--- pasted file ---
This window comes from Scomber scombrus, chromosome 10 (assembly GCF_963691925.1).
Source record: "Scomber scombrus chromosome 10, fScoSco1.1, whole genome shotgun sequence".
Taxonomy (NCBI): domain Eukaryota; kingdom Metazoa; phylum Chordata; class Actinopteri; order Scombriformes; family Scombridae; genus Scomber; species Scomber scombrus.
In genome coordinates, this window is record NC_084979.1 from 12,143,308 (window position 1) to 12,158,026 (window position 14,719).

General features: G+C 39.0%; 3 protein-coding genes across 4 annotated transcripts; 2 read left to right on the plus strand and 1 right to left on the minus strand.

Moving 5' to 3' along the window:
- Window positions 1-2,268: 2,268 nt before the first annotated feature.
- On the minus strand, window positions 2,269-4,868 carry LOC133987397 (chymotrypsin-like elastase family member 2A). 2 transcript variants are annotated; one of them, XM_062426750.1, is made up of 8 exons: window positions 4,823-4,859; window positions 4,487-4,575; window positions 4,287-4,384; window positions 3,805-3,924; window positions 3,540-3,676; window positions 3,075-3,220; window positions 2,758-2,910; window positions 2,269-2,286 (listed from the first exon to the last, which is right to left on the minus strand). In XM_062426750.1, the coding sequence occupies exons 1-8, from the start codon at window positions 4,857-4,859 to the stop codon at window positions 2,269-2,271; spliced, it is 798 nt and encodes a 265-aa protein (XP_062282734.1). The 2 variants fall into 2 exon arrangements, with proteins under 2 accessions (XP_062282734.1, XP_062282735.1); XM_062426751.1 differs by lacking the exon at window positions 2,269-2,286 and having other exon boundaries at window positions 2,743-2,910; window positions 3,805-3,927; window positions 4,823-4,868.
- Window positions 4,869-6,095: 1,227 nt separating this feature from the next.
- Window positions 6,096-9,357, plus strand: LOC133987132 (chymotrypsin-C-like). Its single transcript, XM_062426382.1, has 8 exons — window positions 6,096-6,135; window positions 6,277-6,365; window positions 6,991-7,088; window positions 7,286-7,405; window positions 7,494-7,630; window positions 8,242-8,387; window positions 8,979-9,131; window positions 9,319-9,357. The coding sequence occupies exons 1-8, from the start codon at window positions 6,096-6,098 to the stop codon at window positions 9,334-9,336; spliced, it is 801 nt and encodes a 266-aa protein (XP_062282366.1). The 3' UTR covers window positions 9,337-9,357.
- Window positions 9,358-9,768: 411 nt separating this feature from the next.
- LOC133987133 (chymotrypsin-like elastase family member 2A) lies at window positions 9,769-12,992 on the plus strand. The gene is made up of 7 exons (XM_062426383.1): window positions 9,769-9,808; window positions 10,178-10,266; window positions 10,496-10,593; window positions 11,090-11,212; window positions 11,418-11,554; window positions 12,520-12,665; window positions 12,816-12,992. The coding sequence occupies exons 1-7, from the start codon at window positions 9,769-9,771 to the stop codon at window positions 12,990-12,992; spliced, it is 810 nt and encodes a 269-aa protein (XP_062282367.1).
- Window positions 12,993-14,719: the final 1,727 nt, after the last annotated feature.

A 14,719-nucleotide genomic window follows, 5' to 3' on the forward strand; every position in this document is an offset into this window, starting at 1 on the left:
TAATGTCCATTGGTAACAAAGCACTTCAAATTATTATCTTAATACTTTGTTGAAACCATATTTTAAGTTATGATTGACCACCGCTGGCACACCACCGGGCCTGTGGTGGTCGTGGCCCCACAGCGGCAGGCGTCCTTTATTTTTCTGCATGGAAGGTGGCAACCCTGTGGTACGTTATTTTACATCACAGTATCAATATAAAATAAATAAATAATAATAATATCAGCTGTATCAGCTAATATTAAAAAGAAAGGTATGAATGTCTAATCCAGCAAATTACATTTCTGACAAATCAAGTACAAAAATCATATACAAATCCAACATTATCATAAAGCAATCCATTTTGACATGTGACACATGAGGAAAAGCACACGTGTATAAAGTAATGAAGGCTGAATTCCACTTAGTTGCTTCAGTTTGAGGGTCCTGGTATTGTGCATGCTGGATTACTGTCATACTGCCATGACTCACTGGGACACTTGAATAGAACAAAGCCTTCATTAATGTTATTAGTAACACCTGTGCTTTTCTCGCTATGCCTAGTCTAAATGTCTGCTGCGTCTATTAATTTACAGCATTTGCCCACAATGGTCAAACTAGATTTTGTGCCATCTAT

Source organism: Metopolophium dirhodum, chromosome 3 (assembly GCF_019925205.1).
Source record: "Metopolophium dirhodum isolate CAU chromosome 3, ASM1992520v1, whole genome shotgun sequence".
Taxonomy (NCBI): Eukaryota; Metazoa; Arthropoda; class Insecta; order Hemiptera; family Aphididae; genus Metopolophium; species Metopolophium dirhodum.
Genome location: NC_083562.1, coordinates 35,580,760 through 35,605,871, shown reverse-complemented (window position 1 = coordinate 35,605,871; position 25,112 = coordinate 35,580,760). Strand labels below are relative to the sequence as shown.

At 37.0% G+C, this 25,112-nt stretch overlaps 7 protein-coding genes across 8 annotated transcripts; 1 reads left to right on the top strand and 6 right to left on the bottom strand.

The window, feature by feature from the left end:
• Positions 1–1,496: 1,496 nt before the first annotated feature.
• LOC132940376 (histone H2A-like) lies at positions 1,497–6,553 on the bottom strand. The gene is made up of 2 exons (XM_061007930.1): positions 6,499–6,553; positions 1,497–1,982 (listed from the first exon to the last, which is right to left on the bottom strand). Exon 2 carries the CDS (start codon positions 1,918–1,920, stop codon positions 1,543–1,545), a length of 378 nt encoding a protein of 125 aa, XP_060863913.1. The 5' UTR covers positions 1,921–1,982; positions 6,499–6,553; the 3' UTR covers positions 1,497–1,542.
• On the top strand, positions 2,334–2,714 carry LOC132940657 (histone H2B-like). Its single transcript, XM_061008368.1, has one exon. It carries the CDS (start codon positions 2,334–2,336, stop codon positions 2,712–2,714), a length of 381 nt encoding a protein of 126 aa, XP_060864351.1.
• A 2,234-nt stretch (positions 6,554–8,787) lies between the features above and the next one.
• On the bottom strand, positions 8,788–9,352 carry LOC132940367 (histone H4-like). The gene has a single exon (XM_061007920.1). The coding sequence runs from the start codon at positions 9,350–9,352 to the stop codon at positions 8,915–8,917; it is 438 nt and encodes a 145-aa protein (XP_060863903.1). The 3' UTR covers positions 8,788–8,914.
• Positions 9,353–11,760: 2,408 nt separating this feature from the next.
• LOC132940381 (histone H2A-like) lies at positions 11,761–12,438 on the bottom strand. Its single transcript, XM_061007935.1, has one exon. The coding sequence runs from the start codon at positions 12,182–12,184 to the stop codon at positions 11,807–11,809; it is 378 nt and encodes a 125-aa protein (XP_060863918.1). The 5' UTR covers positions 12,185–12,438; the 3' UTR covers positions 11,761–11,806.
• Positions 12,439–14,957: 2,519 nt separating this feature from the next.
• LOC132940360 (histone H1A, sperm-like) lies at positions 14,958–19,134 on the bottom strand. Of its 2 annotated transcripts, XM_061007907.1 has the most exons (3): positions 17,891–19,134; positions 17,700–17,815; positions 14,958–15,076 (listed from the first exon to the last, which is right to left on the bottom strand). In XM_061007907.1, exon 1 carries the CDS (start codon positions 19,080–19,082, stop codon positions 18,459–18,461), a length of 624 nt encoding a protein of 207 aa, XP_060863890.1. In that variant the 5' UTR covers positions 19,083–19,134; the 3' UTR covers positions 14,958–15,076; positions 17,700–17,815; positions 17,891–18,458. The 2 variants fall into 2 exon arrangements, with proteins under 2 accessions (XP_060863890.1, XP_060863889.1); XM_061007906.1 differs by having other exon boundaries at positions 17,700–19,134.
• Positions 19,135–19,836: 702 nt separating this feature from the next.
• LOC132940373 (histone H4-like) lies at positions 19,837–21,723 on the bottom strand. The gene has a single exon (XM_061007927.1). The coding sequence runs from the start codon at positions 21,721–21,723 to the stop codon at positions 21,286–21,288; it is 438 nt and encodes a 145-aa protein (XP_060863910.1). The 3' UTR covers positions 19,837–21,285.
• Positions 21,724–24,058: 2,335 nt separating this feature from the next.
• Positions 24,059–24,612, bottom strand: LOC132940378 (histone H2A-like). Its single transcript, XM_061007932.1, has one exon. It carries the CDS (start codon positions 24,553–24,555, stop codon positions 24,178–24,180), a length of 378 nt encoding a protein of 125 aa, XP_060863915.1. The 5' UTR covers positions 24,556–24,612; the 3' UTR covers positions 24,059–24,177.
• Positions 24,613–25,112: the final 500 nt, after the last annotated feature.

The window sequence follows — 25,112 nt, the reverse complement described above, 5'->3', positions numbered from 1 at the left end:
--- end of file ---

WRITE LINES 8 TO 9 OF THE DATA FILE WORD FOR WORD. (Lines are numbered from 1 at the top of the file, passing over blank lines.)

- On the minus strand, window positions 2,269-4,868 carry LOC133987397 (chymotrypsin-like elastase family member 2A). 2 transcript variants are annotated; one of them, XM_062426750.1, is made up of 8 exons: window positions 4,823-4,859; window positions 4,487-4,575; window positions 4,287-4,384; window positions 3,805-3,924; window positions 3,540-3,676; window positions 3,075-3,220; window positions 2,758-2,910; window positions 2,269-2,286 (listed from the first exon to the last, which is right to left on the minus strand). In XM_062426750.1, the coding sequence occupies exons 1-8, from the start codon at window positions 4,857-4,859 to the stop codon at window positions 2,269-2,271; spliced, it is 798 nt and encodes a 265-aa protein (XP_062282734.1). The 2 variants fall into 2 exon arrangements, with proteins under 2 accessions (XP_062282734.1, XP_062282735.1); XM_062426751.1 differs by lacking the exon at window positions 2,269-2,286 and having other exon boundaries at window positions 2,743-2,910; window positions 3,805-3,927; window positions 4,823-4,868.
- Window positions 4,869-6,095: 1,227 nt separating this feature from the next.